Finding $381 million or more is a far greater challenge than $200 million. Is funding for the local city share of this project included within Mayor Bill de Blasio’s proposed July 1, 2017 - June 30, 2018 budget? Successful completion of the New Starts process culminating in the federal government’s entering into a Full Funding Grant Agreement (FFGA) to guarantee $91 million toward a total project cost of $381 million averages several years. The USDOT New Starts report in 2015 referenced a federal share of $75 million against a total project cost of $231 million. The Federal request increased by $16 million to $91 million. The total project cost of $231 million may have also increased up to $381 million for Phase 2. There can be no FFGA without documentation that the local recipients share is in place. The only logical proof would be inclusion as a line item buried some place in the proposed new budget. There are no federal dollars programmed in the Annual Report on Funding, Recommendations Federal Fiscal Year 2017 Capital Investment Program. The current available federal project profile coming from this same report says “The scope and cost of the project is currently being assessed by the project sponsor. Future milestone dates will be determined after the project sponsor’s review is complete.” Has the project been given permission by USDOT FTA to advance to the next stage known as “final engineering”? We will have to wait until some this summer for the Federal Fiscal Year 2018 Capital Investment Program report to come out. NYCDOT claimed in 2016 that they did not need access to these federal funds until 2017.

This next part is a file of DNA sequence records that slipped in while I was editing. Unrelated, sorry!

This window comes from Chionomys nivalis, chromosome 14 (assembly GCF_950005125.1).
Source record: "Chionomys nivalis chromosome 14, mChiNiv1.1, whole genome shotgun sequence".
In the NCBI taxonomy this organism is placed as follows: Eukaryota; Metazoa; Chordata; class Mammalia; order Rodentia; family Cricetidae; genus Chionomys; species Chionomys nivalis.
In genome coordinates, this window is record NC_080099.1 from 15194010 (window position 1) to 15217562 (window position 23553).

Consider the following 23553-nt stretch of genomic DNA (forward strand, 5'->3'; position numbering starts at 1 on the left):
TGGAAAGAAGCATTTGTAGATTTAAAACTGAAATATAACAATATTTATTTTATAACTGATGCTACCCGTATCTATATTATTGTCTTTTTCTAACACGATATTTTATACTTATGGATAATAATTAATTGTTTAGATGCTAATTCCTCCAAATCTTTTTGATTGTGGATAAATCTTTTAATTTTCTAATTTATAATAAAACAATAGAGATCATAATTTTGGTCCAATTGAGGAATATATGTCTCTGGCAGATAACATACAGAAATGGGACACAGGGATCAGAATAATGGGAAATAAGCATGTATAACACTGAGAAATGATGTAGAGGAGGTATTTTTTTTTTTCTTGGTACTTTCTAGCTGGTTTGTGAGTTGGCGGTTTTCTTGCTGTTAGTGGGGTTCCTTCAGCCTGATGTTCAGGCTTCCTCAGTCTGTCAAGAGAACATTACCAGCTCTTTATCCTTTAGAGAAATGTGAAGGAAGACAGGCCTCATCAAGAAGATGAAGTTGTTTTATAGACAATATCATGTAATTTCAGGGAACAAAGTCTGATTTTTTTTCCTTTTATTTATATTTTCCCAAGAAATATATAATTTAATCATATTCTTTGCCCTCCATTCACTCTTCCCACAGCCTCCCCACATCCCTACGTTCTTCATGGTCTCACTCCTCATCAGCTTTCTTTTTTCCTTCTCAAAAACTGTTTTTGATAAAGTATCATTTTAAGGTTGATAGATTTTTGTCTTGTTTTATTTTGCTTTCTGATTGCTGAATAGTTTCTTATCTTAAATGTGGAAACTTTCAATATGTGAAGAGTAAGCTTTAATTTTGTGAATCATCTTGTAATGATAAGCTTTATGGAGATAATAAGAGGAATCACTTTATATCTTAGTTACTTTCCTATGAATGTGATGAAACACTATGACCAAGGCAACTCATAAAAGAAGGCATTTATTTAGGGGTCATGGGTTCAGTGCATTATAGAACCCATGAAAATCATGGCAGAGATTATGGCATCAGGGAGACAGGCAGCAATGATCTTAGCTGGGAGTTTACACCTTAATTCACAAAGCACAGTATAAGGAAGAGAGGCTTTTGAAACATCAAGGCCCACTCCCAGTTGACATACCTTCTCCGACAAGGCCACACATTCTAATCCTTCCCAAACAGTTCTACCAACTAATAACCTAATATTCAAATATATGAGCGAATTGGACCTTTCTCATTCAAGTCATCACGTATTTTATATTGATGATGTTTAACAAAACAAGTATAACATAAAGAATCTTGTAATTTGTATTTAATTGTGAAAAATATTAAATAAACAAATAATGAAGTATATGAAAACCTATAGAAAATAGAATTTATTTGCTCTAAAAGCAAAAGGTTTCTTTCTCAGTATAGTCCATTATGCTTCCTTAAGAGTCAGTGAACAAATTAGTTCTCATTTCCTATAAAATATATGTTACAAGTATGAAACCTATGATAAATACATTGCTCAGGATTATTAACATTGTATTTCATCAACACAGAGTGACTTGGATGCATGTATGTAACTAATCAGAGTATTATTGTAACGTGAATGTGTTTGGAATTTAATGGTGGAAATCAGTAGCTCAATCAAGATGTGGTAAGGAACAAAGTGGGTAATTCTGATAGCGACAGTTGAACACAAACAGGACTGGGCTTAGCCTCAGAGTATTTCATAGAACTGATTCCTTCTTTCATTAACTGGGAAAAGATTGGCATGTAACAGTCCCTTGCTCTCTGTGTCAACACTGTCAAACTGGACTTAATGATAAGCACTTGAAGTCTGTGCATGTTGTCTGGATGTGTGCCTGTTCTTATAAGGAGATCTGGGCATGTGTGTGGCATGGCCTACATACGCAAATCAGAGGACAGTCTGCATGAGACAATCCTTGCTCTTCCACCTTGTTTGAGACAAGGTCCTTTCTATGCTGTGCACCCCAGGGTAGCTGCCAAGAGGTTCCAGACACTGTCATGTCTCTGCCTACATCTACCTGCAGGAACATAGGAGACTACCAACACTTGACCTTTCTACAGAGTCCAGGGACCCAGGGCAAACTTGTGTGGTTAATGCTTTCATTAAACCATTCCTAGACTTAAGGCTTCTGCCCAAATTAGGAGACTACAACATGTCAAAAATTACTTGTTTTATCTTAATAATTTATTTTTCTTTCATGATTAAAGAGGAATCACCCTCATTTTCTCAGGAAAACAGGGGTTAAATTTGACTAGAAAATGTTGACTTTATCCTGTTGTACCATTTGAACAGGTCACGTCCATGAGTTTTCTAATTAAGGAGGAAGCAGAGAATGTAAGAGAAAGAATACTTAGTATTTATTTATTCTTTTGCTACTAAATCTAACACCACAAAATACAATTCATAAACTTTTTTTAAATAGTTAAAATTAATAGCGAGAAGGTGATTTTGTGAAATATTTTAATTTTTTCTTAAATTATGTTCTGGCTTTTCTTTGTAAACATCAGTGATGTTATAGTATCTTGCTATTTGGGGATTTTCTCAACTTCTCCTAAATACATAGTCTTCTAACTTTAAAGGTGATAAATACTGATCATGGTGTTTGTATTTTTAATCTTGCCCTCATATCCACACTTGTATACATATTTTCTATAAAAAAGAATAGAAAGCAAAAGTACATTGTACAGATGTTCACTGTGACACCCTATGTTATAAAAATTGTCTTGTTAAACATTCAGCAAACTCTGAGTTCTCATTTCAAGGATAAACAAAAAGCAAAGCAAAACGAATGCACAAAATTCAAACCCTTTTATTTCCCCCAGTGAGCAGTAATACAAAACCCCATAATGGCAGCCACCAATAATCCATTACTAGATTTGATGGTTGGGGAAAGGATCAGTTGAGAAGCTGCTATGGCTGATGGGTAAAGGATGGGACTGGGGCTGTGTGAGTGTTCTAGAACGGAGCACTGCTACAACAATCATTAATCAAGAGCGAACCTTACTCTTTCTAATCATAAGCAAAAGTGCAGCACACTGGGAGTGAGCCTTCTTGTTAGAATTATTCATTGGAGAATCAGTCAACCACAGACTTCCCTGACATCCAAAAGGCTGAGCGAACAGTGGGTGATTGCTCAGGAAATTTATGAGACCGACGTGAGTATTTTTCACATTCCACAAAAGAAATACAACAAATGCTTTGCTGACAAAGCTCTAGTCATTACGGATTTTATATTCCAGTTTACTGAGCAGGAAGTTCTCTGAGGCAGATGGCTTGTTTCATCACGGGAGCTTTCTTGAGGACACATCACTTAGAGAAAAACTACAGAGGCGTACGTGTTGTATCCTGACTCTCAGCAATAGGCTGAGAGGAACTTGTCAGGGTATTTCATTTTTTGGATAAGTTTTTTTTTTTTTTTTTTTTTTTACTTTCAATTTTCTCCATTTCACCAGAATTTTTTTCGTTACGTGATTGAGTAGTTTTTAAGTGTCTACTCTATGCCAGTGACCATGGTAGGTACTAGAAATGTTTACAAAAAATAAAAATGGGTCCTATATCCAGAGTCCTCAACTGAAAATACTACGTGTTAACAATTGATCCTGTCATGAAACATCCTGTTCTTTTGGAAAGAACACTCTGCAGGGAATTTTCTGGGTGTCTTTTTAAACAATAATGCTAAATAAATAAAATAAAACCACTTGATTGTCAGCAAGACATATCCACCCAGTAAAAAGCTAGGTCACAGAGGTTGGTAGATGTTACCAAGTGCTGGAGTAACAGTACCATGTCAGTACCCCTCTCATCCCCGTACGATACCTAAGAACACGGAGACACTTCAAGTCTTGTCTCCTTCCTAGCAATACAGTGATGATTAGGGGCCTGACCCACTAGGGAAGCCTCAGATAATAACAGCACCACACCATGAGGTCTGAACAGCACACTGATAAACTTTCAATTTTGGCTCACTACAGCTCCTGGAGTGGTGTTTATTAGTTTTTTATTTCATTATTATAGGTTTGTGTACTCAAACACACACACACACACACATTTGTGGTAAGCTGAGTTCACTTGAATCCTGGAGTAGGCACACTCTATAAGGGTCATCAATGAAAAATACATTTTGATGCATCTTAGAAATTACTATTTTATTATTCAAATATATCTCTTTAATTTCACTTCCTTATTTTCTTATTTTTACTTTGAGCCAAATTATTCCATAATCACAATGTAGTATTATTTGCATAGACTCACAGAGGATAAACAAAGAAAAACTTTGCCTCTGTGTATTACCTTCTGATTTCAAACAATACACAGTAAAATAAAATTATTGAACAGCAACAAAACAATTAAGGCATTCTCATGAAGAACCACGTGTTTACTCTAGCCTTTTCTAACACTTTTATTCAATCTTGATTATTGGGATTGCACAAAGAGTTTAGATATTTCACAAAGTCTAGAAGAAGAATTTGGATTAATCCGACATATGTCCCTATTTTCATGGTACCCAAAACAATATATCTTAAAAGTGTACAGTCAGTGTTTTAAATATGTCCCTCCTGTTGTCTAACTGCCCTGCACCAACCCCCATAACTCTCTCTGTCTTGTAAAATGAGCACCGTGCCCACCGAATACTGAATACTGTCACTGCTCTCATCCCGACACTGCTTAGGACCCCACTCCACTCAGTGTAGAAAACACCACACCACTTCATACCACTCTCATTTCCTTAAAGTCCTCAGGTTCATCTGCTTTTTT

Today, it appears the project costs have almost doubled. There is good reason for concern by both taxpayers and riders as to the real cost. All of the above will be challenging to obtain. This will depend upon the length of continued delays in the progress of development for Phase 2 of the project. Over the next several years, other projects which are closer to being shovel ready may be given preference for increasingly scarce federal New Starts funding.

The MTA has successfully used the New Starts program to obtain billions from Uncle Sam to fund both the LIRR East Side Access project and NYC Transit Second Avenue subway. The NYCDOT proposal to fund construction of the Woodhaven SBS will be directly competing against the MTA NYCT proposal to fund the second phase of Second Avenue subway ($6 billion) and many others. It could also end up competing against Governor Cuomo’s proposed one seat ride to Kennedy Airport (who knows how many billions) and restoration of LIRR service on the old Rockaway Beach branch ($1 billion).